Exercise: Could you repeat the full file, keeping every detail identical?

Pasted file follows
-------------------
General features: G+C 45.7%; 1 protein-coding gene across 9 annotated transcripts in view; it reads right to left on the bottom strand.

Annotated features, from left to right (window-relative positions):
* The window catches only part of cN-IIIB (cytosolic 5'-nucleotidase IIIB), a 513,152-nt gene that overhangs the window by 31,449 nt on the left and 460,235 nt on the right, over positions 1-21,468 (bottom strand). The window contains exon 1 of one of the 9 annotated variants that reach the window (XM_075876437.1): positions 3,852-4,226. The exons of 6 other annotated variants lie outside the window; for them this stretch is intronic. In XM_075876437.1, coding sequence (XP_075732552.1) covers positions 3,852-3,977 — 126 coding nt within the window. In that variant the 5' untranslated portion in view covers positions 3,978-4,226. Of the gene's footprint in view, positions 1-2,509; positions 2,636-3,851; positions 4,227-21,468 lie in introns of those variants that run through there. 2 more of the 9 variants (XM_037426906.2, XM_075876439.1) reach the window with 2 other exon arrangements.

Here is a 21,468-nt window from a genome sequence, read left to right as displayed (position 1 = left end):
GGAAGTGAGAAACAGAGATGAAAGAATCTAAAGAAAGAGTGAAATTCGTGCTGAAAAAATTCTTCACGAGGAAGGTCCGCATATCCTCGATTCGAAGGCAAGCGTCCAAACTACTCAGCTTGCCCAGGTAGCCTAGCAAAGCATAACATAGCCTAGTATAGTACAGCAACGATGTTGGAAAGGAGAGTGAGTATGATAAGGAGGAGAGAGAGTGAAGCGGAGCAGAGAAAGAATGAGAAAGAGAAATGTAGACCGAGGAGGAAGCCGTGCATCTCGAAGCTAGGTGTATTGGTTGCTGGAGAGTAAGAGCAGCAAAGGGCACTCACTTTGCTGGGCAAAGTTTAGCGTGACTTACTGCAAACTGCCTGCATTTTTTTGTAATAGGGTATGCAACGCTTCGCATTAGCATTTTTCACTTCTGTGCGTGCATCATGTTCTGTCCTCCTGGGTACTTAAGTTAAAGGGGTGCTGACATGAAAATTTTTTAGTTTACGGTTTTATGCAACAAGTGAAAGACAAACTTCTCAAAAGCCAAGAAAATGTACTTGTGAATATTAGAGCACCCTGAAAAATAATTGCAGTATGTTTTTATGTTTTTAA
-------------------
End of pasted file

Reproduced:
General features: G+C 45.7%; 1 protein-coding gene across 9 annotated transcripts in view; it reads right to left on the bottom strand.

Annotated features, from left to right (window-relative positions):
* The window catches only part of cN-IIIB (cytosolic 5'-nucleotidase IIIB), a 513,152-nt gene that overhangs the window by 31,449 nt on the left and 460,235 nt on the right, over positions 1-21,468 (bottom strand). The window contains exon 1 of one of the 9 annotated variants that reach the window (XM_075876437.1): positions 3,852-4,226. The exons of 6 other annotated variants lie outside the window; for them this stretch is intronic. In XM_075876437.1, coding sequence (XP_075732552.1) covers positions 3,852-3,977 — 126 coding nt within the window. In that variant the 5' untranslated portion in view covers positions 3,978-4,226. Of the gene's footprint in view, positions 1-2,509; positions 2,636-3,851; positions 4,227-21,468 lie in introns of those variants that run through there. 2 more of the 9 variants (XM_037426906.2, XM_075876439.1) reach the window with 2 other exon arrangements.

Here is a 21,468-nt window from a genome sequence, read left to right as displayed (position 1 = left end):
GGAAGTGAGAAACAGAGATGAAAGAATCTAAAGAAAGAGTGAAATTCGTGCTGAAAAAATTCTTCACGAGGAAGGTCCGCATATCCTCGATTCGAAGGCAAGCGTCCAAACTACTCAGCTTGCCCAGGTAGCCTAGCAAAGCATAACATAGCCTAGTATAGTACAGCAACGATGTTGGAAAGGAGAGTGAGTATGATAAGGAGGAGAGAGAGTGAAGCGGAGCAGAGAAAGAATGAGAAAGAGAAATGTAGACCGAGGAGGAAGCCGTGCATCTCGAAGCTAGGTGTATTGGTTGCTGGAGAGTAAGAGCAGCAAAGGGCACTCACTTTGCTGGGCAAAGTTTAGCGTGACTTACTGCAAACTGCCTGCATTTTTTTGTAATAGGGTATGCAACGCTTCGCATTAGCATTTTTCACTTCTGTGCGTGCATCATGTTCTGTCCTCCTGGGTACTTAAGTTAAAGGGGTGCTGACATGAAAATTTTTTAGTTTACGGTTTTATGCAACAAGTGAAAGACAAACTTCTCAAAAGCCAAGAAAATGTACTTGTGAATATTAGAGCACCCTGAAAAATAATTGCAGTATGTTTTTATGTTTTTAA